Dr. Calhoun: I am 100% face-to-face. When I practiced in the Air Force, I used an eyeball model had a removable lens and a removable cornea and there was a cross section of the eye. That helped patients understand exactly what cataract surgery would entail.

Dr. Williamson: Interesting! I’ve been using the digital wall boards from Checked Up and have really enjoyed those. Last question, what are your patients most concerned about when you recommend cataract surgery and how do you address that?

Dr. Pickle: I think it’s the surgery itself and the recovery. Whenever you tell a patient that they need surgery, they really get nervous. Maybe they had a parent or a grandparent that they know who had surgery 30 years ago, and they know how difficult that recovery was. I like to reassure them about the technology that’s available today. I like to talk about the surgeon who I trust and that I’ve seen lots of Dr. Williamson’s patients and they do very well. This puts them at ease.

Dr. Shaw: I don’t want the patient to think that I’m just sending them off. I tell them that I plan to collaborate with the surgeon on their care and communicate with the surgeon, and that I will see them for follow-up appointments. And I detail when those follow-up appointments are: day 1, week 1, month 1, and maybe month 3, month 6, etc. I also stress that their eye is going to heal quickly, and that the surgeon will operate on only one eye at a time.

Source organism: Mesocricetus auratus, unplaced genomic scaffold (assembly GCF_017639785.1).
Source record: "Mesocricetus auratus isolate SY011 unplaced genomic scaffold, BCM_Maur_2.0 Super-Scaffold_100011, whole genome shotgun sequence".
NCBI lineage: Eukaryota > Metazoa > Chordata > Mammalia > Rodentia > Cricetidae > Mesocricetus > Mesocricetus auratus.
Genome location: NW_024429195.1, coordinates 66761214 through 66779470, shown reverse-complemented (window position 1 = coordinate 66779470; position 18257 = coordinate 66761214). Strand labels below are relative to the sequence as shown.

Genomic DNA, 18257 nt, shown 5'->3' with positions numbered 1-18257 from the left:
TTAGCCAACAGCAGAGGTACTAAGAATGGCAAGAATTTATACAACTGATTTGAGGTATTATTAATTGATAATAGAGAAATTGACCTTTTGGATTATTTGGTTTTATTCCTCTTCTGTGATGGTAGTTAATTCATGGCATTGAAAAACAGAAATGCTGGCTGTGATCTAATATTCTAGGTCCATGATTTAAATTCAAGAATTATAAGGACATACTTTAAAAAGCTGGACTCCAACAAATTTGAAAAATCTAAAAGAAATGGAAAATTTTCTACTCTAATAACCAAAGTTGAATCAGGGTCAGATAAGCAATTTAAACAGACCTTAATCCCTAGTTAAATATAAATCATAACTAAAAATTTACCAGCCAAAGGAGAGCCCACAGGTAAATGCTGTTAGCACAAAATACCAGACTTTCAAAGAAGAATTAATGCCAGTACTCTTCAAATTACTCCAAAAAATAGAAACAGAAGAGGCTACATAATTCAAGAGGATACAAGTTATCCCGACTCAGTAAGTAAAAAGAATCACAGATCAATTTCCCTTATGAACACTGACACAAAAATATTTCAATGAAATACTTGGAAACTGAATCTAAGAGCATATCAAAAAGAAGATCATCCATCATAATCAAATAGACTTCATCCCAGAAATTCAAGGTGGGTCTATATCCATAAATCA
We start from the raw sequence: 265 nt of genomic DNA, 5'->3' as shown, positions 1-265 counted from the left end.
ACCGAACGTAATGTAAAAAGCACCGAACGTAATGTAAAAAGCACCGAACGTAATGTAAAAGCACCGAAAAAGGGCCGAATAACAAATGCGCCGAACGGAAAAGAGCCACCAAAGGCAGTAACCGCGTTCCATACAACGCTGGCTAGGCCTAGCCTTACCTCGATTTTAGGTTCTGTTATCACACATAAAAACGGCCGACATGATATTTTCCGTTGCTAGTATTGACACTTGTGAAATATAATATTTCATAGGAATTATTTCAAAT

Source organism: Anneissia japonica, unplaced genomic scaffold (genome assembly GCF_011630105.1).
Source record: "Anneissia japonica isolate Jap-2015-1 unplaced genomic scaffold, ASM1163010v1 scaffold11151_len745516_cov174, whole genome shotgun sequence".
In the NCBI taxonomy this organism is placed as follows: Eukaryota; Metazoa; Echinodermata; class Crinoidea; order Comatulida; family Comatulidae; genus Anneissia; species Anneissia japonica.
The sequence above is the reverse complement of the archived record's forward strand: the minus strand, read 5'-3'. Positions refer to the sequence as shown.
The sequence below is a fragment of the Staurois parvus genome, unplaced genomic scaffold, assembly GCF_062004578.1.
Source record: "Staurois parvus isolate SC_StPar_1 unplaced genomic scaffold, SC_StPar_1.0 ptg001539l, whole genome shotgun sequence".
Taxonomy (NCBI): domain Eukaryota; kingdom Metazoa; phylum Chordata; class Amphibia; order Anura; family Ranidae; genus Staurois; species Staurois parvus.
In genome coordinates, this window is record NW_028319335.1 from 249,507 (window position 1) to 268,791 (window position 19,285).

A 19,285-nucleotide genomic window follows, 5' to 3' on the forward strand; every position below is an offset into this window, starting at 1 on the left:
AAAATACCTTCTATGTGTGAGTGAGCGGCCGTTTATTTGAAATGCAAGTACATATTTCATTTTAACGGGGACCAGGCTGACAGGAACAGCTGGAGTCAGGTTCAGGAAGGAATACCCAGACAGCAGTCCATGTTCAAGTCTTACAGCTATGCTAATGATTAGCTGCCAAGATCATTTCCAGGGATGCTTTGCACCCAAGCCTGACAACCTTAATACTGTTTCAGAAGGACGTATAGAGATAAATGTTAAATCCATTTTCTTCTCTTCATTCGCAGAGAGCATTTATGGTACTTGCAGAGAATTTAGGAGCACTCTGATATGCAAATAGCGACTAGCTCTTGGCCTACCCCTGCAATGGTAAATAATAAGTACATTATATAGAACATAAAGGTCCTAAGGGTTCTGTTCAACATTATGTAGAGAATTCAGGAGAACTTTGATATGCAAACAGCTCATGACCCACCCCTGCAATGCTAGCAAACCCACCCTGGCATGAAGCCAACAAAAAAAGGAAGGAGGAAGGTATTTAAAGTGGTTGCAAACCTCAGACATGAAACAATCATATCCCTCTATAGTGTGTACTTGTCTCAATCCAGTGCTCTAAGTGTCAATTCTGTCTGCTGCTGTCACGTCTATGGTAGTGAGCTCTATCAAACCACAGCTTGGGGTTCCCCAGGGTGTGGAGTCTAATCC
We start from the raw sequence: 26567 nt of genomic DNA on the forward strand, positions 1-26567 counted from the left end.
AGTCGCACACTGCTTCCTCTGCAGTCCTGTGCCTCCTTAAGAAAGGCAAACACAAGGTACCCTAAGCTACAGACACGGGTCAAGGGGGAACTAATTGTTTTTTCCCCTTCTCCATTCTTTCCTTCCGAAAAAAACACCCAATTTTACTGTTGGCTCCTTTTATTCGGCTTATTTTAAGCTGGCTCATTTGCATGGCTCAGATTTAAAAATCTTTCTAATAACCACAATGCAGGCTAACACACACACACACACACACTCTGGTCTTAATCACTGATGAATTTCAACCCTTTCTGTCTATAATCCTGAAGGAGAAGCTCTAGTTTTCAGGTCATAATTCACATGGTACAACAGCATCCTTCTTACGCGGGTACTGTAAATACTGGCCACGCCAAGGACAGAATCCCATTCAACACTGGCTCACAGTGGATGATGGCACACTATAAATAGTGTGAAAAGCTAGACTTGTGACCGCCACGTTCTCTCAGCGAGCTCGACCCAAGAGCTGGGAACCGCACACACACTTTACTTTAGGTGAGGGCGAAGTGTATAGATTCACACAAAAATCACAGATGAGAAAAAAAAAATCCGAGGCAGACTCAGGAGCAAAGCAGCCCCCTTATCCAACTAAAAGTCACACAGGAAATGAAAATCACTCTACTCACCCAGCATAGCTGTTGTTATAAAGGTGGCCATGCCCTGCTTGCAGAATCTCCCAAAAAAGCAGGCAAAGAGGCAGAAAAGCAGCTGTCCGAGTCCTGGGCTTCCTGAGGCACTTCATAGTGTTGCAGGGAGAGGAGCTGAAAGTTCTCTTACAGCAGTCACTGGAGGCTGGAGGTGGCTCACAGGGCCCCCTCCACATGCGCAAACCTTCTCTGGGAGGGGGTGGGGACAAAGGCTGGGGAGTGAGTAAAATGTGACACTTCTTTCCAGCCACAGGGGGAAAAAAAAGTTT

Dr. Calhoun: I say that nobody is going to pressure them into having surgery, since routine cataracts are usually not an emergency or painful. Many of my patients have no idea what to expect, so I give them an outline of the process and what to expect on surgery day. I reassure them that, although they will have bending and lifting restrictions for a couple of days, they can do most of the things they want pretty quickly after surgery. I also remind them that even if they need glasses after surgery, they should need them less often and have better overall vision.

Dr. Williamson: I want to thank this panel for taking time to participate in this important roundtable discussion. Modern cataract surgery is among the safest and is the most common surgical procedure performed today. We know over the next 20 years we will see enormous growth in cataract volume as well as continued innovation in what options patients have with technology. I believe collaborative care with ODs such as yourselves will provide the best solution to meet the demand for surgical services.

Mike Calhoun, OD
  • Optometrist, Ashley’s Optical, Baker, Louisiana
  • mikecalhounod@gmail.com
  • Financial disclosure: None
Adam Pickle, OD
  • Optometrist, Southern Eye Centers, Baton Rouge and Plaquemine, Louisiana 
  • apickle@southerneyecenters.com
  • Financial disclosure: None
Ann Shaw, OD, MS
  • Optometrist, Southern Eye Centers, Baton Rouge and Plaquemine, Louisiana 
  • ashaw@southerneyecenters.com
  • Financial disclosure: None
Blake Williamson, MD, MPH, MS
  • Refractive, Cataract, MIGS Surgeon; Williamson Eye Center, Baton Rouge, Louisiana
  • blakewilliamson@weceye.com; Instagram: @williamsonlasik
  • Financial disclosure: Consultant (Alcon, Bausch + Lomb, Johnson & Johnson Vision)